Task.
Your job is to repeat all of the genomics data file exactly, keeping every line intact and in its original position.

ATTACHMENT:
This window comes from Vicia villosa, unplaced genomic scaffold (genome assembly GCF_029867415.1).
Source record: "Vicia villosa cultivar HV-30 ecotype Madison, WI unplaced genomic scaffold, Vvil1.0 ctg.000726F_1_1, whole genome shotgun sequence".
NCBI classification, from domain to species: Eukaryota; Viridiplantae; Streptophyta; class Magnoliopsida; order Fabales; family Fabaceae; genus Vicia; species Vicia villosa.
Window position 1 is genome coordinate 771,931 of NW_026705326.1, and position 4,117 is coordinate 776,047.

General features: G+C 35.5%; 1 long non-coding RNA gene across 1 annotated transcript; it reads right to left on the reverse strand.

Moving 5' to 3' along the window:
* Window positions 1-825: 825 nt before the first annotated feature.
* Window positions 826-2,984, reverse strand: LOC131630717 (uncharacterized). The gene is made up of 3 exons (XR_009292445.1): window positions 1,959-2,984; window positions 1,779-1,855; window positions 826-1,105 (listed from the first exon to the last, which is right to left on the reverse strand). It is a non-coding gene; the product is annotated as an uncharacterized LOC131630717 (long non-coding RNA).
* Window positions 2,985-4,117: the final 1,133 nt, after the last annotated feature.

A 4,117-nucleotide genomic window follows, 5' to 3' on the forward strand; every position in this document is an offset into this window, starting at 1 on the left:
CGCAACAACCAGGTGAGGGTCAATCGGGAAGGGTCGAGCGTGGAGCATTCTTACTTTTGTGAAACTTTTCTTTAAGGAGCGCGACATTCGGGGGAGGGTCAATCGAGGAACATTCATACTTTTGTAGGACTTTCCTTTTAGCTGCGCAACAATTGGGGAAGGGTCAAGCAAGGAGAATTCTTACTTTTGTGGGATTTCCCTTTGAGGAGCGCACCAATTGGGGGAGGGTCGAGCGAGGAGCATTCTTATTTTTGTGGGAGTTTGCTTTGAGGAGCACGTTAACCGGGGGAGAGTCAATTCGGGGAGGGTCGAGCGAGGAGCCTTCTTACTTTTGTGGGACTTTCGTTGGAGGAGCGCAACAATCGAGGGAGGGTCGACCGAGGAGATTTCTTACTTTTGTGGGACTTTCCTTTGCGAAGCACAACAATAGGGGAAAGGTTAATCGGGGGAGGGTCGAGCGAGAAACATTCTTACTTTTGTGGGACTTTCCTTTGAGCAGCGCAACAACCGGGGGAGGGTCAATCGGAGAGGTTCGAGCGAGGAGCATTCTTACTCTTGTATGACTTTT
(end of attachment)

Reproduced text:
This window comes from Vicia villosa, unplaced genomic scaffold (genome assembly GCF_029867415.1).
Source record: "Vicia villosa cultivar HV-30 ecotype Madison, WI unplaced genomic scaffold, Vvil1.0 ctg.000726F_1_1, whole genome shotgun sequence".
NCBI classification, from domain to species: Eukaryota; Viridiplantae; Streptophyta; class Magnoliopsida; order Fabales; family Fabaceae; genus Vicia; species Vicia villosa.
Window position 1 is genome coordinate 771,931 of NW_026705326.1, and position 4,117 is coordinate 776,047.

General features: G+C 35.5%; 1 long non-coding RNA gene across 1 annotated transcript; it reads right to left on the reverse strand.

Moving 5' to 3' along the window:
* Window positions 1-825: 825 nt before the first annotated feature.
* Window positions 826-2,984, reverse strand: LOC131630717 (uncharacterized). The gene is made up of 3 exons (XR_009292445.1): window positions 1,959-2,984; window positions 1,779-1,855; window positions 826-1,105 (listed from the first exon to the last, which is right to left on the reverse strand). It is a non-coding gene; the product is annotated as an uncharacterized LOC131630717 (long non-coding RNA).
* Window positions 2,985-4,117: the final 1,133 nt, after the last annotated feature.

A 4,117-nucleotide genomic window follows, 5' to 3' on the forward strand; every position in this document is an offset into this window, starting at 1 on the left:
CGCAACAACCAGGTGAGGGTCAATCGGGAAGGGTCGAGCGTGGAGCATTCTTACTTTTGTGAAACTTTTCTTTAAGGAGCGCGACATTCGGGGGAGGGTCAATCGAGGAACATTCATACTTTTGTAGGACTTTCCTTTTAGCTGCGCAACAATTGGGGAAGGGTCAAGCAAGGAGAATTCTTACTTTTGTGGGATTTCCCTTTGAGGAGCGCACCAATTGGGGGAGGGTCGAGCGAGGAGCATTCTTATTTTTGTGGGAGTTTGCTTTGAGGAGCACGTTAACCGGGGGAGAGTCAATTCGGGGAGGGTCGAGCGAGGAGCCTTCTTACTTTTGTGGGACTTTCGTTGGAGGAGCGCAACAATCGAGGGAGGGTCGACCGAGGAGATTTCTTACTTTTGTGGGACTTTCCTTTGCGAAGCACAACAATAGGGGAAAGGTTAATCGGGGGAGGGTCGAGCGAGAAACATTCTTACTTTTGTGGGACTTTCCTTTGAGCAGCGCAACAACCGGGGGAGGGTCAATCGGAGAGGTTCGAGCGAGGAGCATTCTTACTCTTGTATGACTTTT